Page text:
I thought that Tandia was a really good sequel to The Power of One. I enjoyed reading more about Peekay’s life, boxing, and relationships. I thought it was interesting that the summary makes the book emphasis seem to be about the struggle of a black/white relationship in South Africa when that only occurs in the last few chapters of the book. I’d say this book really isn’t about the relationship between Tandia and Peekay. It’s more of a story about the survival, strength, & victory of Tandia – an abused but victorious black woman. THEN it’s about Peekay’s story and lastly it covers and his relationship to Tandia. I didn’t like the ending. The ending was so disappointing and that is the only reason I rated this book 4/5 stars instead of 5/5.
Let me elaborate as to why I really hated the ending of this book. Bryce Courtney killed off a couple beloved characters (Dee & Dum) with only a few words and not much response/remorse from Peekay. First he killed off Dee with a single shot fired by the antagonist. Then he has Dum jump off a cliff in an effort to protect Peekay from death. But then that proves to have been for nothing because Peekay chose to jump to his own death anyway. And right after Dum sacrifices her life for Peekay the next phrase completely dismisses the extent of her loss by this phrase:
“Peekay lay still for a long time. The moon came up, full and glorious. A bright light in the African night. He always liked the full moon. He was back in the night country…”
Where is the remorse for the loss of someone he grew up with? Seemed a very strange ending for those two characters that were part of both books and supposedly loved like family by Peekay. It also seemed that Peekay gave up on his own life quickly too. I absolutely did not like this ending.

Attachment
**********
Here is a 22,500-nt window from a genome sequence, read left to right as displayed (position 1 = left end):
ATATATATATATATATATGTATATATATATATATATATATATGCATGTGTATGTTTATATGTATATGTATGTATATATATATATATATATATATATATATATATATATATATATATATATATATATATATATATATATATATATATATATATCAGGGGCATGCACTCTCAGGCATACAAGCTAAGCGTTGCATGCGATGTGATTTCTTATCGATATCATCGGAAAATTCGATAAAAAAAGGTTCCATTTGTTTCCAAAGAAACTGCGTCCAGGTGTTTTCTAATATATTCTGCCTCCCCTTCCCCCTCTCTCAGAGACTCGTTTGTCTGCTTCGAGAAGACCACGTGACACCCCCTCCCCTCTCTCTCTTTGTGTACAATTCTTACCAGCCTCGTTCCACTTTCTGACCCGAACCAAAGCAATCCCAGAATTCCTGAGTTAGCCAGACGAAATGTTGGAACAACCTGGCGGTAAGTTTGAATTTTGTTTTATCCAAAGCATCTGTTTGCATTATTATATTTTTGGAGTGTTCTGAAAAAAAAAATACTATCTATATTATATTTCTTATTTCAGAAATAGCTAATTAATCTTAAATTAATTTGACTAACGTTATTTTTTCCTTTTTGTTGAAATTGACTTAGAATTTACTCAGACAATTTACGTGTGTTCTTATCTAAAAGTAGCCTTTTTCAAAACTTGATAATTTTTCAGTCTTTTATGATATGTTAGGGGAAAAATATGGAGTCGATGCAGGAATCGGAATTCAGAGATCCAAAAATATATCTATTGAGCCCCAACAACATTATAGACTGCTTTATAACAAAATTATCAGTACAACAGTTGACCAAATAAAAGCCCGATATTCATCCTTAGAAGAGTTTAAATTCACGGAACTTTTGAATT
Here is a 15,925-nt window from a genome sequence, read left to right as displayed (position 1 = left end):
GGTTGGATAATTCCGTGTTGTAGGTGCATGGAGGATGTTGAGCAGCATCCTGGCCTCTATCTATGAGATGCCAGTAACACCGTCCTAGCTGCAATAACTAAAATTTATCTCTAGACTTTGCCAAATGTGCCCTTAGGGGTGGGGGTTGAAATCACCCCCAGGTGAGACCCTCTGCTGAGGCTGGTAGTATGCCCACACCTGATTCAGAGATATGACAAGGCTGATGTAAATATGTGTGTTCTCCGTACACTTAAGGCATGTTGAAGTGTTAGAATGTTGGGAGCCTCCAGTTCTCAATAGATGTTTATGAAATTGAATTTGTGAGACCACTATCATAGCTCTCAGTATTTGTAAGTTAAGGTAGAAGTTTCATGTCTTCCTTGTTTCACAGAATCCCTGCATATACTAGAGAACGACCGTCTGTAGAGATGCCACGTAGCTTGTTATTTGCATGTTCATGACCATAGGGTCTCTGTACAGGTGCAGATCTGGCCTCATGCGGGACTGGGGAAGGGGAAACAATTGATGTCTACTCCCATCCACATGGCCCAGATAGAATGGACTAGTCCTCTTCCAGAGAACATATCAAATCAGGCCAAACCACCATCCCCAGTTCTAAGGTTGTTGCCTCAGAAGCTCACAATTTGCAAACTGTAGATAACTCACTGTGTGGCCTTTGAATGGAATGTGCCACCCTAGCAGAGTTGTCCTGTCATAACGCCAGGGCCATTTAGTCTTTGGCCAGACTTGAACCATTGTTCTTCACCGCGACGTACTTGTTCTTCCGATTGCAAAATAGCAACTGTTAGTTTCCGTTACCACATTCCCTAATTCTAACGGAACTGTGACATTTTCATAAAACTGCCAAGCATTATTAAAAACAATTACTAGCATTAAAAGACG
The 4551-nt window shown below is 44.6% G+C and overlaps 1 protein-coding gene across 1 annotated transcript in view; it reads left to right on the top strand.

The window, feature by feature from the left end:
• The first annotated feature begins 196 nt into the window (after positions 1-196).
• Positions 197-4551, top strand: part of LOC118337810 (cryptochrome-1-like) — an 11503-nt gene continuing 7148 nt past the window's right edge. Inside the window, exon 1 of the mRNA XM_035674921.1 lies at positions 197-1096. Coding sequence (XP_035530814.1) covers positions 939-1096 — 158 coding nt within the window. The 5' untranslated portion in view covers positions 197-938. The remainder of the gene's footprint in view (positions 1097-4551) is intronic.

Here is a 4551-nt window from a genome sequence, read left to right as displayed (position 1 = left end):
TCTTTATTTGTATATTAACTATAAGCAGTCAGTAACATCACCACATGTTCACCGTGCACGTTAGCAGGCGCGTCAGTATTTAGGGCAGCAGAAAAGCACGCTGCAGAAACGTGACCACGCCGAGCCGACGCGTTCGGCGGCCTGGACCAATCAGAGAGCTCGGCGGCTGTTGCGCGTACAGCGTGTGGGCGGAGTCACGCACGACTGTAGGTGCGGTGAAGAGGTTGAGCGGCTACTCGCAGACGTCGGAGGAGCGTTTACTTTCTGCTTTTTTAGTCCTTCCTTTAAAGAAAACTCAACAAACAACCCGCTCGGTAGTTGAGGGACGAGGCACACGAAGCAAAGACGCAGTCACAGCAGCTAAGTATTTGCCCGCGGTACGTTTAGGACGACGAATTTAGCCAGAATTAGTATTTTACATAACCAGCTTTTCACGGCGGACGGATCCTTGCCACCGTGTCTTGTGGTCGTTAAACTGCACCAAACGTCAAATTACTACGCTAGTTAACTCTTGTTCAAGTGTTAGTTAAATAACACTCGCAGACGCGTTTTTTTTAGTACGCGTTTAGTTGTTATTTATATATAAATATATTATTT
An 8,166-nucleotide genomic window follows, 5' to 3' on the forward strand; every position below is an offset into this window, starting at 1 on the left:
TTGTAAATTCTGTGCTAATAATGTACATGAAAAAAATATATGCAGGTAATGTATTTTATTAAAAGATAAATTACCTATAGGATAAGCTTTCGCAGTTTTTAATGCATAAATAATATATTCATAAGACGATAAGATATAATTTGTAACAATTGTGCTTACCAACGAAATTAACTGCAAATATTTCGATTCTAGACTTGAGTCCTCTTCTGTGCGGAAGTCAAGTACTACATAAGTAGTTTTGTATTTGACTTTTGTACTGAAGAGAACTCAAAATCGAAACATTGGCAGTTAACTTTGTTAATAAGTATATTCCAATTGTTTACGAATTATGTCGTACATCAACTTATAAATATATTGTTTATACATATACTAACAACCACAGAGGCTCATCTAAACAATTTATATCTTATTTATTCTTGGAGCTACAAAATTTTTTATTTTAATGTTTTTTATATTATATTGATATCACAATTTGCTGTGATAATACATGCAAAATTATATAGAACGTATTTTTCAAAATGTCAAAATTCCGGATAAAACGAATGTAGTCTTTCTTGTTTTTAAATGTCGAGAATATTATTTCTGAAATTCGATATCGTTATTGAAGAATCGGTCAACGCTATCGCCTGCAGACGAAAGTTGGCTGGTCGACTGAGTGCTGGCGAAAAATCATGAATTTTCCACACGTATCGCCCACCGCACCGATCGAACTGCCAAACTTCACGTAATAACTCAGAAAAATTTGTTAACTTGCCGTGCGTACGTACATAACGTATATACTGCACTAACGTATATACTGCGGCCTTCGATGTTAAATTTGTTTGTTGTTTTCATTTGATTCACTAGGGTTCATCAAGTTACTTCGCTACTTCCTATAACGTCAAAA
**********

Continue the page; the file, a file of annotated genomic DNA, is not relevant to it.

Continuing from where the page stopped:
Great characters, enveloping
Like the Stephen King book I just finished, I was compelled to stick in m earbuds driving shopping, cleaning...It was an engaging book.
Yes the other books in the series, good performance.
The power of us
I read the 3 books in the series and was disappointed to see the author had passed. I would have liked to keep readying.
#2. It was almost as good as Power of One & continued the story line which left me wanting more. Throughout both books there was great detail given in every area.
But the ending of Tandia seemed rushed through the last 2-3 chapters. Then just ended with a fizzle - a half hearted promise for the future of South Africa.
Just a bit more time spent with the path of woman, Tandia would have left an ongoing picture in our story telling brains, of what could be. I felt cheated after following the characters on such a long & treacherous path! To read these long epic stories, the reader is 'greatly invested' & to be let down put me in a gloomy mood for a couple of days.
Some early characters should have been re-introduced, such as Hoppy.
Narration was surperb.
Probably not. Best to leave Peekay to the first book. The Power of One
Yes, & just as good.
Peekay, but tell him to leave Tandia alone.
Bryce seems overly caught up in foul language & blaming religion for most everything. The story could be told to a wider audience, especially teenagers without so much demeaning language. I agree that often times religion is used as a tool or a battering ram for people to use to justify their thoughts & actions.